As someone who has worked in professional kitchens he has generally good insight into food, and it is nice to see that he does not get too carried away with the mystique e.g. he also seems to find fugu a fish that is as much valued for its sense of danger as its inherent taste, or lack thereof. On the other hand some of the travel observations seem peculiar - Japanese taxi drivers are unfailingly polite, but many are utterly clueless about finding even straightforward destinations (the stagnant economy has lured many non-professional cabbies into this profession), so his comments here seem strange, or at least very different to my own experiences in Japan. It is also a pity that he writes reverently about an invitation-only kaiseki restaurant that, by definition, few will be able to try.Read more ›
Instead, I got a series of vignettes, too short to offer any significant information which seemed to mainly focus on the author's random thoughts rather than any true, meaningful cultural experiences. Of course, me not liking the author's tone is a personal preference I grant you but one thing I couldn't abide was the author's rudeness in certain situations.
For example, at the beginning of the book, the author says he will try to avoid being offensive towards the Japanese, yet later in the book he goes completely against this as he writes dialogue spoken by a Japanese person using r's instead of l's and vice versa - unnecessary and offensive in my opinion. Another episode that also left a feeling of distaste in my mouth is when the author has lunch with (what he assumes to be) a gay man, and precedes to be completely ignorant and homophobic when he runs away from the man, despite the man kindly paying for his lunch and seemingly interested in what the author has to say. If he was truly gay and romantically interested in the author, the author should have had the decency to state he was straight, married and not interested and continue acting like a civilised person but instead, he lies and runs away as quickly as possible, (using the excuse he wants a second lunch rather than the fact that being in the presence of a gay man makes him uncomfortable).Read more ›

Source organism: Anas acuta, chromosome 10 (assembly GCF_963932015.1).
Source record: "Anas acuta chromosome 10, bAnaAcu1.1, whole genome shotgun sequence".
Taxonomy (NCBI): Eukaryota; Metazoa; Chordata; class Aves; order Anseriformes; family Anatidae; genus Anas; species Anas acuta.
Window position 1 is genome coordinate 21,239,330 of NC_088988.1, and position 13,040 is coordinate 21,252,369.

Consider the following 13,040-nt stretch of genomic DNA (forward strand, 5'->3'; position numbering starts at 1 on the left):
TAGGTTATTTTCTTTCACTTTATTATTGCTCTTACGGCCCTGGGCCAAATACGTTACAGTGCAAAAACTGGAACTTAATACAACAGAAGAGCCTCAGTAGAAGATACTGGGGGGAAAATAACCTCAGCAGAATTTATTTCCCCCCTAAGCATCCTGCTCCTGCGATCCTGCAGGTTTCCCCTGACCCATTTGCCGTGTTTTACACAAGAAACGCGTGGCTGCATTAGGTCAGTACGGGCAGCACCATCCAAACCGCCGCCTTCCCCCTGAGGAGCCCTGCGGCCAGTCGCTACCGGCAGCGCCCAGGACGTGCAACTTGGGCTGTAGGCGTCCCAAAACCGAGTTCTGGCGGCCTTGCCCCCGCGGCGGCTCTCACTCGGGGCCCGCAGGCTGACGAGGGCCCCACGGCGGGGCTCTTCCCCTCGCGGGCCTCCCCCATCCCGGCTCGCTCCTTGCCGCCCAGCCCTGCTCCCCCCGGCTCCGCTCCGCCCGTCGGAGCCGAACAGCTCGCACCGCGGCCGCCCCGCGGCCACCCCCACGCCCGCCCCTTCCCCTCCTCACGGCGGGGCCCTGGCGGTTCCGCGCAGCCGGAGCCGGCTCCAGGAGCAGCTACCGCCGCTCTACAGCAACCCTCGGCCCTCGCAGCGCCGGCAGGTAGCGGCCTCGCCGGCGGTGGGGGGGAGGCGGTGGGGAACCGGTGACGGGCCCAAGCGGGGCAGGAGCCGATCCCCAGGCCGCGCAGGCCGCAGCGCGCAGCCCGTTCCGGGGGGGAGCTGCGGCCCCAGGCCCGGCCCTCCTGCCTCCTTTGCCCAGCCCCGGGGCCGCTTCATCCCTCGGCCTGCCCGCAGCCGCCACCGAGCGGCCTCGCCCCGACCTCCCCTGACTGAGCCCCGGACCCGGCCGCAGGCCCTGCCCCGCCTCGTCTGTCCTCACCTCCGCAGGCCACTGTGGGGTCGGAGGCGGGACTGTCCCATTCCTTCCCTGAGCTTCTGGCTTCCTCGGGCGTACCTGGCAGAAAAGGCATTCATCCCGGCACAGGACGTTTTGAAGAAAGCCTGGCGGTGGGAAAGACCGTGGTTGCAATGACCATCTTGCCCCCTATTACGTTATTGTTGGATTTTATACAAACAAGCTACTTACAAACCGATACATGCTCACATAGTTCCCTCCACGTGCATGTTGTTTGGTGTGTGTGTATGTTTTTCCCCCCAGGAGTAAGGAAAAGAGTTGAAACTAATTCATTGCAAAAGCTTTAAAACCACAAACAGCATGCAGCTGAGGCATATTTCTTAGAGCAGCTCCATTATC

Most Recent Customer Reviews
Fantastic book. Great humour and ideal for an insight into Japanese foodie culture.Published 7 days ago by L. H. Kilmister
I bought this after seeing NHK cartoon, and so it wasn't quite what I expected. Nevertheless I enjoyed it a lot and it is very informative and eye opening. Read morePublished 7 months ago by Jk
If you like Japan, If you like Japanease food you must read this book. It's amezing, it's awesomePublished 15 months ago by carlyle
I was given this book before an upcoming trip to Japan and really wasn't sure if I'd like it being aimed more at food enthusiasts. Read morePublished 19 months ago by LJ Bale
I loved this book as it captured so well the wide variety of Japanese food available, the history of certain foods and how some foods might fall out of fashion. Read morePublished 21 months ago by Max Zen
This was a great book which I read and actually read again. It is very detailed and enjoyable and gives a colourful picture of life and food in Japan in a humourous way.Published 22 months ago by sylvia s